If you—or, more likely, your millennial offspring, who feel themselves to be invincible—have somehow managed to get this far without obtaining health insurance, today, Jan. 31, is your very last chance for the year to sign up (or possibly longer, depending on the outcome of the debate over the Affordable Care Act).
Having health insurance may matter more than usual this year even if you don’t immediately make use of it. Many of the ACA “repeal and replace” proposals specify that unless you have had “continuous coverage,” meaning no break in insurance coverage, companies may once again be able to turn you down or charge you more if you have a pre-existing condition. You don’t want to find yourself uninsured when it’s too late to do anything about it.
The application process is straightforward if you follow the on-screen prompts on Healthcare.gov, but some steps might be a challenge if you’re not prepared. Here are six ways to quickly get through it.
1. Get your documents ready. These include your Social Security number, your most recent income tax return, and a rough idea of your expected 2017 income. You’ll need these for later.
2. Set up an account on your state’s marketplace. Start at the federal site, Healthcare.gov. Select your state from the drop-down menu and you’ll either be moved onward to set up an account or, if your state runs its own enrollment site, directed to the correct location.
3. Prove your identity. Once you’ve supplied your name, address, birth date, and Social Security number, you’ll be asked to identify a few random personal facts like the make of a car you once took out a loan on, or the name of a city where you once lived. These are drawn from the Experian credit reporting database and used “to make sure you are who you say you are,” explains Shelby Gonzales, senior policy analyst at the Center on Budget and Policy Priorities, a Washington think tank. Once it’s sure of your identity, behind the scenes the marketplace will start pulling government records such as your recent tax return, or your immigration status. (If you don’t have an Experian record, you may be asked to upload identification documents electronically.)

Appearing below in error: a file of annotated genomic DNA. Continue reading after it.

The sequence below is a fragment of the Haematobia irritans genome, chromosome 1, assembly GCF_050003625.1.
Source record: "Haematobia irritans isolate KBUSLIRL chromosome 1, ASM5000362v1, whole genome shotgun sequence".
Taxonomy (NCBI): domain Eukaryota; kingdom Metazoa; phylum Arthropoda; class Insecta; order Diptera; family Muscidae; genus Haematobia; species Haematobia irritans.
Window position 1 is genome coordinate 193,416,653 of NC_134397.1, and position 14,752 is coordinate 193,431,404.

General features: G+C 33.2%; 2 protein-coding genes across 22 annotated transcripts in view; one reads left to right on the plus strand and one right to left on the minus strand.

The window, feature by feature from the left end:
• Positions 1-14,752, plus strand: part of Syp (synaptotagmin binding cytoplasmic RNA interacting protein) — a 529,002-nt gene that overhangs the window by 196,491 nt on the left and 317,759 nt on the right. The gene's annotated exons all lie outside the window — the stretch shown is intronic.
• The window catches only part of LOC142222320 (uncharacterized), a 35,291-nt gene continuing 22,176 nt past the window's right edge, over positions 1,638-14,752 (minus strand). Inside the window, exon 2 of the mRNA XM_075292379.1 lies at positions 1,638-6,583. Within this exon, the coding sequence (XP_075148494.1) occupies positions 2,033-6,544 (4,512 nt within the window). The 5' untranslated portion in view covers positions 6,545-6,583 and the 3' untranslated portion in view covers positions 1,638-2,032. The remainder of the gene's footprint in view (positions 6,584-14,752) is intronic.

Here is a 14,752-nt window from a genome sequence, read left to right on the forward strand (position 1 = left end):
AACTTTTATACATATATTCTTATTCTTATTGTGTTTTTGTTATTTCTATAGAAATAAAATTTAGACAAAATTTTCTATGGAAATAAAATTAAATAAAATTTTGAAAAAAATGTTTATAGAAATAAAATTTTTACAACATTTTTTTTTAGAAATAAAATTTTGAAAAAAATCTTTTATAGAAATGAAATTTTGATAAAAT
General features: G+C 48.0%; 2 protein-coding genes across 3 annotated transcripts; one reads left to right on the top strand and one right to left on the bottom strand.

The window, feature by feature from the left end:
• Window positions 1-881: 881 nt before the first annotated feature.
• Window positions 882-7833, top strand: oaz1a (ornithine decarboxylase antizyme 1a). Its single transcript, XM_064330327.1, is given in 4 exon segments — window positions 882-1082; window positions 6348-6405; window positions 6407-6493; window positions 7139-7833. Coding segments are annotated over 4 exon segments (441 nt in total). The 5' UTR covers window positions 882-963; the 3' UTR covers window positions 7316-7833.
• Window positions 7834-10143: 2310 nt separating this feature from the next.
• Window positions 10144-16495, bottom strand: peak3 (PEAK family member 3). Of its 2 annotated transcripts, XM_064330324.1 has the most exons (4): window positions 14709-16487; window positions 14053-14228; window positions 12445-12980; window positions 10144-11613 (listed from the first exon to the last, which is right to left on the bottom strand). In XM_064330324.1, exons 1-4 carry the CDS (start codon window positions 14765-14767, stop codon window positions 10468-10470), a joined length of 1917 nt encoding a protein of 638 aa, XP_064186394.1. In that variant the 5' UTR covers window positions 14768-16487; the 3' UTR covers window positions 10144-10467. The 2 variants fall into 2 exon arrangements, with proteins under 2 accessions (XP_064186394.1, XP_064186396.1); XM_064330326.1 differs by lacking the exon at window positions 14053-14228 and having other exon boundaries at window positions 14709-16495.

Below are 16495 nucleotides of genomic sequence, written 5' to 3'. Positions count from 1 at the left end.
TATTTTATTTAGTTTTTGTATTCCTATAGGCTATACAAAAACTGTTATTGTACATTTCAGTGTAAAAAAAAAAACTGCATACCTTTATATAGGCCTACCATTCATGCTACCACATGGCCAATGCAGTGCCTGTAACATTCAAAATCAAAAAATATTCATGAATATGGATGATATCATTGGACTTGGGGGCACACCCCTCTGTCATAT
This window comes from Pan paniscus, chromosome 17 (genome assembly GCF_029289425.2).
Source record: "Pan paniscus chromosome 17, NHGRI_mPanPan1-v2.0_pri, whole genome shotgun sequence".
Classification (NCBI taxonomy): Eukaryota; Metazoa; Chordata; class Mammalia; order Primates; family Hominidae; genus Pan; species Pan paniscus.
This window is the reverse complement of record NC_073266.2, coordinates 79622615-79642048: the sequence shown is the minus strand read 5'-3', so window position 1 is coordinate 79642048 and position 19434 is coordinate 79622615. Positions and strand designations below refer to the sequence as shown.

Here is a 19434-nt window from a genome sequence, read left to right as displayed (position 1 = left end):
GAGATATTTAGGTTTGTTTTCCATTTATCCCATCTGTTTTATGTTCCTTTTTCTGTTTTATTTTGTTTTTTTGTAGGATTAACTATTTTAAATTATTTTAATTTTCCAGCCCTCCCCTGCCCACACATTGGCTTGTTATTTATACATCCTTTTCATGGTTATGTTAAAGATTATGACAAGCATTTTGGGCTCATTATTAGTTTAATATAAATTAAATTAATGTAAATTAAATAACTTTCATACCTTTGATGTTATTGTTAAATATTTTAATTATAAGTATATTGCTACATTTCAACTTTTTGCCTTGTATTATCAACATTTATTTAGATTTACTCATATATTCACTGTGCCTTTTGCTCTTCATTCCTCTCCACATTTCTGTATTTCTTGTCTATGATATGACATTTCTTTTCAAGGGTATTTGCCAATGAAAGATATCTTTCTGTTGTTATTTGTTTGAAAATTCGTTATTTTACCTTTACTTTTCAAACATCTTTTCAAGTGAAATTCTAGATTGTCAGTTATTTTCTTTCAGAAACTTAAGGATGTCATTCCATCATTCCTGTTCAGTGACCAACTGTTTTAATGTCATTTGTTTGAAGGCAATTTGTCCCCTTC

4. Project your 2017 income. If it isn’t all that different than what you reported on last year’s tax return, the marketplace will send you on to the next step. But if it’s significantly higher or lower the marketplace is going to give you a provisional go-ahead to buy insurance but will cancel it if you haven’t provided income documentation within, usually 90 days. Your 2017 income determines the size of the tax credit you’re entitled to (if any) to offset the cost of your insurance. You can then apply this tax credit to any plan available in your area.
5. Pick a plan. If the income you projected is less than $29,700 for a single person, you can get help paying not only your premiums but also your out-of-pocket costs—but only if you buy a Silver plan. If you make more than that, you can pick any plan. The cheapest will be the Bronze plans, but they come with the highest deductibles. Consider them catastrophic plans that will cover you so that you’re not bankrupted by a lengthy stay in a hospital. All the plans cover the same types of medical care and free preventive care.
6. Don’t hesitate to call if you get stuck. Since time is of the essence, if you run into a snag or can’t figure something out, call your marketplace help line.
Nancy Metcalf is an award-winning independent journalist specializing in health topics. A senior writer and editor for Consumer Reports for more than 25 years, she is a nationally recognized expert on health insurance and health reform.